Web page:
Rachel would send out tweets that, would, in fact, seem almost anti-white in nature.  While they didn’t come right out and say, hey, I hate white people, they were pretty close.  I found it interesting that she referenced Kwanzaa in one tweet.  While many people just think it is an African term for the Christmas holiday, similar to Hanukkah, it is not.  Kwanzaa is actually a celebration of African-American unity.  It was NOT started in Africa.  It was started by an American less than 50 years ago.  It has some similarities to different African thanksgiving style celebrations, but it not rooted in Africa.  There is some debate that, while non African-Americans do recognize it and celebrate it, it really is another tool for division between the races.  The true history behind it is to empower African-American’s to help each other, build their own communities, support one another.  While this is great, the deeper roots studies show it is said to be done without the “white person’s help” which would make it, in some ways, Anti-white.  If you change it in your family to match your style, and say it is about supporting your community, your family, regardless of racial affiliation, that is great, but it should be understood better before you just start celebrating it.

She posted on Facebook she was “going with the natural look as I start my 36th year” regarding her hair.

Rachel Dolezal Facebook Post about going natural

She recently admitted it was a weave. Since she is a black hair hairstylist, she does all her own hair, but still, it is clearly a lie to say she is “going natural” when, in fact, it is a weave.

I think Rachel has been living this lie for so long she is no longer able to differentiate between what is truth, fact, and fiction.

Rachel wants to be so far away from her family that she is making up her own history.  She says she was born in a teepee, hunted for food with bows and arrows.  Once the story starts, it just seems to keep snowballing.  That is typical of a person who has a problem with telling the truth.

Maybe there is a reason she has distanced herself from her family.  I don’t believe her parent’s are saints as some in the media are claiming they are.  Yes, they did adopt four children of a race different than their own.  Yes, they are all over the news media sharing how they just want to tell the truth and their daughter doesn’t.  None of this means they are without blame or wonderful parents. Did Rachel turn her brother Isaiah against her parents and white people in general? Is that why he went to live with her at 16? It seems like this is truly a family divided, full of hurt, thrown accusations, allegations of abuse and lies, between parents and children alike.  Maybe it was easier for Rachel to just become someone else than to truly deal with the damaging affects of this toxic family dynamic.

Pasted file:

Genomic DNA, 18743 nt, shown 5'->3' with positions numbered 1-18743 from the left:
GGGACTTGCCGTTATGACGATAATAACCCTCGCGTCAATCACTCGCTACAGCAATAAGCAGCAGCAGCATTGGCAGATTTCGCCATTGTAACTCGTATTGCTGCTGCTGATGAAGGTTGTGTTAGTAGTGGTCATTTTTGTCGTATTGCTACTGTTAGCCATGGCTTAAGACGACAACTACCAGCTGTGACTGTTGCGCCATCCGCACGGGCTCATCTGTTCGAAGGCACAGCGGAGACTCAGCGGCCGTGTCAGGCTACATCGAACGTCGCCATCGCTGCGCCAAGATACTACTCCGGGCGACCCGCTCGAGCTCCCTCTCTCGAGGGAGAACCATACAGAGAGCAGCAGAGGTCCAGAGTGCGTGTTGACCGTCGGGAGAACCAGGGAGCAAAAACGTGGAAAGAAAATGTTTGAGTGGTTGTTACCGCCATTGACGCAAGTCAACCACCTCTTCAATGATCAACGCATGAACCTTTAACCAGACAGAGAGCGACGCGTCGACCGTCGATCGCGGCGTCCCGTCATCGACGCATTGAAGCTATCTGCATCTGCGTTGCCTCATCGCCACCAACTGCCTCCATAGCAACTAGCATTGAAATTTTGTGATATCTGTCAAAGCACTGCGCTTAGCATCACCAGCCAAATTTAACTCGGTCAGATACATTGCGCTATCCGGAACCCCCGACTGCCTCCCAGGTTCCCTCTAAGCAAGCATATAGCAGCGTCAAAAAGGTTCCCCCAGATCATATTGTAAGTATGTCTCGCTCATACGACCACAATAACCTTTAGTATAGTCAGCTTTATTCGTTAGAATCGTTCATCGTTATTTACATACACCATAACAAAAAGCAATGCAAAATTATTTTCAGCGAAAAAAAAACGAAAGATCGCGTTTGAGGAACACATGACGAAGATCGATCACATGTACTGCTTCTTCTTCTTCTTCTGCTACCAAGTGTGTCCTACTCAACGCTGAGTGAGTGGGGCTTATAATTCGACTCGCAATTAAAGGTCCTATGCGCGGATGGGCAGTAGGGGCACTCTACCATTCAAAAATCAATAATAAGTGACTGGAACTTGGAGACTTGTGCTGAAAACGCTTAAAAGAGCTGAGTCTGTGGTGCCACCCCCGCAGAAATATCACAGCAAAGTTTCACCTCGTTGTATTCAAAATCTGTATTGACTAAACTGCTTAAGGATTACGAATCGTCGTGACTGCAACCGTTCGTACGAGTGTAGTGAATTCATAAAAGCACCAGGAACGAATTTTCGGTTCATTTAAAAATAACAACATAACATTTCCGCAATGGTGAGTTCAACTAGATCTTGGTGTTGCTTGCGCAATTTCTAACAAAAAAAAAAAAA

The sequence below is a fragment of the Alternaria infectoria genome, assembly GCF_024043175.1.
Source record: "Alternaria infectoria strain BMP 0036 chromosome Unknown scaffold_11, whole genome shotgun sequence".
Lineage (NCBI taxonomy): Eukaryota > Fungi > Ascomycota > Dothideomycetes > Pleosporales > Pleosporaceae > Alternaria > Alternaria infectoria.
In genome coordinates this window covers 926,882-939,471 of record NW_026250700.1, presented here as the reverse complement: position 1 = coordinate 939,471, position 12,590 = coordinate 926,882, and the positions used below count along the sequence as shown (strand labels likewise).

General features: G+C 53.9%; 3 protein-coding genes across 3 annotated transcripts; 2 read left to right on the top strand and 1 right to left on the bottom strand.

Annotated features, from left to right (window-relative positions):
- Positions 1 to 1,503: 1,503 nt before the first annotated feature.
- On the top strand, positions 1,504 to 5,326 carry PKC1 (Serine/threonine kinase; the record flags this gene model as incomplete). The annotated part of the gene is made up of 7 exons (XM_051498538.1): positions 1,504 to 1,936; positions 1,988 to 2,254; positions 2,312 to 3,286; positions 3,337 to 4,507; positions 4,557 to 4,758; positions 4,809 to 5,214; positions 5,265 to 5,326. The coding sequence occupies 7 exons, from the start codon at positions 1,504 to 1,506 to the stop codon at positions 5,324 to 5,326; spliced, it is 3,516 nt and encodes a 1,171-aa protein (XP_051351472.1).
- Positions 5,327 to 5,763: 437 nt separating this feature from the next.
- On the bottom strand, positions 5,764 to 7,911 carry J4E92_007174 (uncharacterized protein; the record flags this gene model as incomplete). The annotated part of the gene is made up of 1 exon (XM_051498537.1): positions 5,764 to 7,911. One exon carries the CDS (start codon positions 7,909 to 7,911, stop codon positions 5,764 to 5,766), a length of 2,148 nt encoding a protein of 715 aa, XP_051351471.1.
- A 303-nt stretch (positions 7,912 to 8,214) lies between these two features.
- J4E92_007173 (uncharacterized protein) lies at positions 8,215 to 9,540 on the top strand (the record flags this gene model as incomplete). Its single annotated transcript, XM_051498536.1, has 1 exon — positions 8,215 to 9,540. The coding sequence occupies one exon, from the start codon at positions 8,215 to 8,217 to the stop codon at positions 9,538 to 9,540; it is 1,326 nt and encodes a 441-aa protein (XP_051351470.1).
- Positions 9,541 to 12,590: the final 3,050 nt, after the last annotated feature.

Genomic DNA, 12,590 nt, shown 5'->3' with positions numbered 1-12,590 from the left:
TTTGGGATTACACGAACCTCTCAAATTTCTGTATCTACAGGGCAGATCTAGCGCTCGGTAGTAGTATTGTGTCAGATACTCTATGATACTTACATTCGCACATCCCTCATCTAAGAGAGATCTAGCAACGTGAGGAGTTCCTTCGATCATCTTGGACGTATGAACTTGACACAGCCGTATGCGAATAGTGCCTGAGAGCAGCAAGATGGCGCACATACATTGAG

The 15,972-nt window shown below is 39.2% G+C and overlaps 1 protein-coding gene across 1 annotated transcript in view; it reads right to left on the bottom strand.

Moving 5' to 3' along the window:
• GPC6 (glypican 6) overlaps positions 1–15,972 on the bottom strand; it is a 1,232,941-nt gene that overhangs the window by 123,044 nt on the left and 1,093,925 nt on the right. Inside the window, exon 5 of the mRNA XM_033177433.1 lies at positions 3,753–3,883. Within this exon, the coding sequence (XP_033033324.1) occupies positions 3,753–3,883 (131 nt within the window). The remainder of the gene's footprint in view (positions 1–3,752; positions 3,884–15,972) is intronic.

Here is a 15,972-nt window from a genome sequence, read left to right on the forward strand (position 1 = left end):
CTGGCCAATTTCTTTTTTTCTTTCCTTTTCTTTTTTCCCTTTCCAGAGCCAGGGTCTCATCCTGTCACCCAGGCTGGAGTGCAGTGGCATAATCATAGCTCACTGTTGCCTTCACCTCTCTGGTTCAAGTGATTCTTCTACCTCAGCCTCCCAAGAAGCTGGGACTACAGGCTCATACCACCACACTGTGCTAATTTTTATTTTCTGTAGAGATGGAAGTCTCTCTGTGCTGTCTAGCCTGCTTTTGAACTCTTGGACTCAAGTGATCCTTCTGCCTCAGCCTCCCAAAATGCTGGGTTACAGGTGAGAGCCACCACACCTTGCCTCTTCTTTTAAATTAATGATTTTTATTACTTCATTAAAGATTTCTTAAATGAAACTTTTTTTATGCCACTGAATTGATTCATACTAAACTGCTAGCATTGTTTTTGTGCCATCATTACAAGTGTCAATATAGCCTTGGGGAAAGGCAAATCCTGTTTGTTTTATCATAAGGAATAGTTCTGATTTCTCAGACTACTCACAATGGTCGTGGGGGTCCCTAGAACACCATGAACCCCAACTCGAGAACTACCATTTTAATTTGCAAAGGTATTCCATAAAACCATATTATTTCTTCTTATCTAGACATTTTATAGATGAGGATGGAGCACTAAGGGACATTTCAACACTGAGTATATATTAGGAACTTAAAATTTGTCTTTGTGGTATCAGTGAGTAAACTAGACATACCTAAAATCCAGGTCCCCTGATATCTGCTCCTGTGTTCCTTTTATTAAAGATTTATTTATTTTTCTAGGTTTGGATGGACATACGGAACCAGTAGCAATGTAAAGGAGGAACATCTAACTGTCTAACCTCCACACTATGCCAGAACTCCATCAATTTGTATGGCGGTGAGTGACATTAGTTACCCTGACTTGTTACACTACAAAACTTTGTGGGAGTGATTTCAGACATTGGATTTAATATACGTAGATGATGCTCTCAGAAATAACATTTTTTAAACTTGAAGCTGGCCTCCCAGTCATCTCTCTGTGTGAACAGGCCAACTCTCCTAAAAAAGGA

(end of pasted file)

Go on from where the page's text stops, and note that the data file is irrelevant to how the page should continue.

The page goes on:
Rachel Dolezal's Siblings

Rachel Dolezal’s Siblings courtesy of American Thinker

While there have been comparisons between her at Caitlyn Jenner, I have to disagree.  When Caitlyn was Bruce, she owned who she was.  She might have been miserable as a man, and longed to be a woman, but she still owned who she was.  Now, as Caitlyn, she isn’t going around saying everything about her is real.  The ONLY similarity I can see is that Bruce (born a man) DESIRED to be Caitlyn (a woman) and Rachel (born white) DESIRES to be black.  I have no issue with her following her dream and desires, just don’t lie along the way!

At the end of the day, I appreciate Rachel for opening our eyes and our conversations towards racial acceptance and the desire to be transracial.  As I always say, everyone should be allowed to be who they want to be as long as it doesn’t bring harm to children, animals, or other individuals.  If she wants to be black and wants to be viewed as black, who are we to say she can’t be?  My heart does go out to her and all of her family though.  Perhaps with help, they can navigate through all of the hurt they all feel, start admitting their faults and forgiving the other’s faults, and be a family one day again.

If you like this and want to stay up to date with my posts, follow me on Twitter @HaliPawz  or Like me on Facebook.com/HaliPawz